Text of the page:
A year later, just before Christmas of 1777, Washington’s army took up winter quarters at Valley Forge. They faced a cruel race with time to get hutserected before the soldiers-barefoot and half naked, wrapped in blankets-froze to death. Hundreds of horses starved, and for the army starvation wasa mortal danger. Americans persisted and came through the crisis-and established a free country on this continent.

Later, we faced the challenge of slavery-an institution that had existed from time immemorial, in virtually all parts of the world, until the rise oflibertarian ideas in England and America created a movement for abolitionism. we’ve all read of the horrors of the Middle Passage and the regime oflegalized violence that sustained slavery on the plantation. Reports and novels about the reality of slavery helped to change minds. But thefundamental principle that motivated the abolitionists was the pure idea of liberty.

Frederick Douglass, William Lloyd Garrison, Sarah and Angelina Grimké all used libertarian arguments. They talked about liberty and the Declarationof Independence. They talked about self-ownership. They called slavery “man stealing” because it was stealing the man from himself. AngelinaGrimké wrote, The great fundamental principle of abolitionists is that man cannot rightfully hold his fellow man as property. Therefore, we affirm thatevery slaveholder is a man-stealer; a man is a man, and as a man he has inalienable rights, among which is the right to personal liberty. The causeof freedom won that fight, too.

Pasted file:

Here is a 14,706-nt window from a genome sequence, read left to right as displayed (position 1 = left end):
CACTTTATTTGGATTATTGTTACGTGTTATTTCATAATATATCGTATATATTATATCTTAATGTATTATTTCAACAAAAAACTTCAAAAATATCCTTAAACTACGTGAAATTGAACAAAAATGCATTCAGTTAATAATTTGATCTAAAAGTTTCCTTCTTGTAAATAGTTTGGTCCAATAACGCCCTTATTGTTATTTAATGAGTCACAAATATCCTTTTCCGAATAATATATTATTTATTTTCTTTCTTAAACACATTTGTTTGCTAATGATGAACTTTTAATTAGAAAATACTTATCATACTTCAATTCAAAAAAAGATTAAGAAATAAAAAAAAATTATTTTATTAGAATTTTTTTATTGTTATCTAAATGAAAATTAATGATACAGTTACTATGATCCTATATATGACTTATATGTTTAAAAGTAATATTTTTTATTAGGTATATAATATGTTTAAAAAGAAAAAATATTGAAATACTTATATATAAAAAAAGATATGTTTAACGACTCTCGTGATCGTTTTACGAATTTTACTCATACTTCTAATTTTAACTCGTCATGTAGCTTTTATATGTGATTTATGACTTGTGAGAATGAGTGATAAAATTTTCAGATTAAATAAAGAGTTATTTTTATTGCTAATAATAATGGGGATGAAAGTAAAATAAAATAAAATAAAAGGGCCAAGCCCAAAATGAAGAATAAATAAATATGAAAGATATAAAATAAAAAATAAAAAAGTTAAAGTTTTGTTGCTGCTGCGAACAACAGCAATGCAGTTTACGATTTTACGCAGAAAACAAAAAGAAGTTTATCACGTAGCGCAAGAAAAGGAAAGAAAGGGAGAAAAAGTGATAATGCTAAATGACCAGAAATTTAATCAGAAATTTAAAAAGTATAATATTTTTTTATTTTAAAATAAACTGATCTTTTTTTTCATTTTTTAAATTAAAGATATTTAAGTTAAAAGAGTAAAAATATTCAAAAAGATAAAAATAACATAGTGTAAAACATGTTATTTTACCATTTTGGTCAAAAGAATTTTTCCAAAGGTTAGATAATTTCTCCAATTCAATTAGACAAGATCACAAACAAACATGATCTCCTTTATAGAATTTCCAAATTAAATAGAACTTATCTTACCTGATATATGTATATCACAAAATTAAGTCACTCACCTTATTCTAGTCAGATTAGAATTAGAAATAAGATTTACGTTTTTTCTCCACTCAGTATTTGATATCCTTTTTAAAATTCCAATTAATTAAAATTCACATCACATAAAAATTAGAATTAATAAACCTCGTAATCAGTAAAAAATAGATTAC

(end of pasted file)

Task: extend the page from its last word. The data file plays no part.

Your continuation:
Compared to the hardships of Valley Forge and plantation slavery, the New Deal may seem a minor problem. But it presented a fundamentalchallenge to economic freedom and constitutional government. There were a lot of similarities then to our own time. People were told the market hadfailed. There was a crisis atmosphere and a state of shock in the American polity-and pseudo-solutions being passed in panic.

The forerunners and founders of the libertarian movement reacted in horror. Frank Knight told Hayek that the New Deal represented a “generalmovement of west European civilization away from liberalism to authoritarianism.” Henry Simons, another of the early Chicago economists, fearedthat “the basic values of civilization would be lost” in the coming of the New Deal. Isabel Paterson wrote that it was not right to say that the New Dealwas like fascism. Rather, she said, the New Deal “is fascism.”

As if nine years of the abuse of the market and constitutional government and the growth of presidential power wasn’t enough, then came world warII, the greatest, most destructive war in the history of the world. Imagine being one of the tiny band of remaining libertarians in 1943. You had the NewDeal. You had the horrors of war. And Europe was in the hands of dictators. The Soviet Union had eastern Europe and the alliance of NationalSocialism and fascism had most of the rest, from Stalingrad to North Africa to the English Channel. It was a bleak time.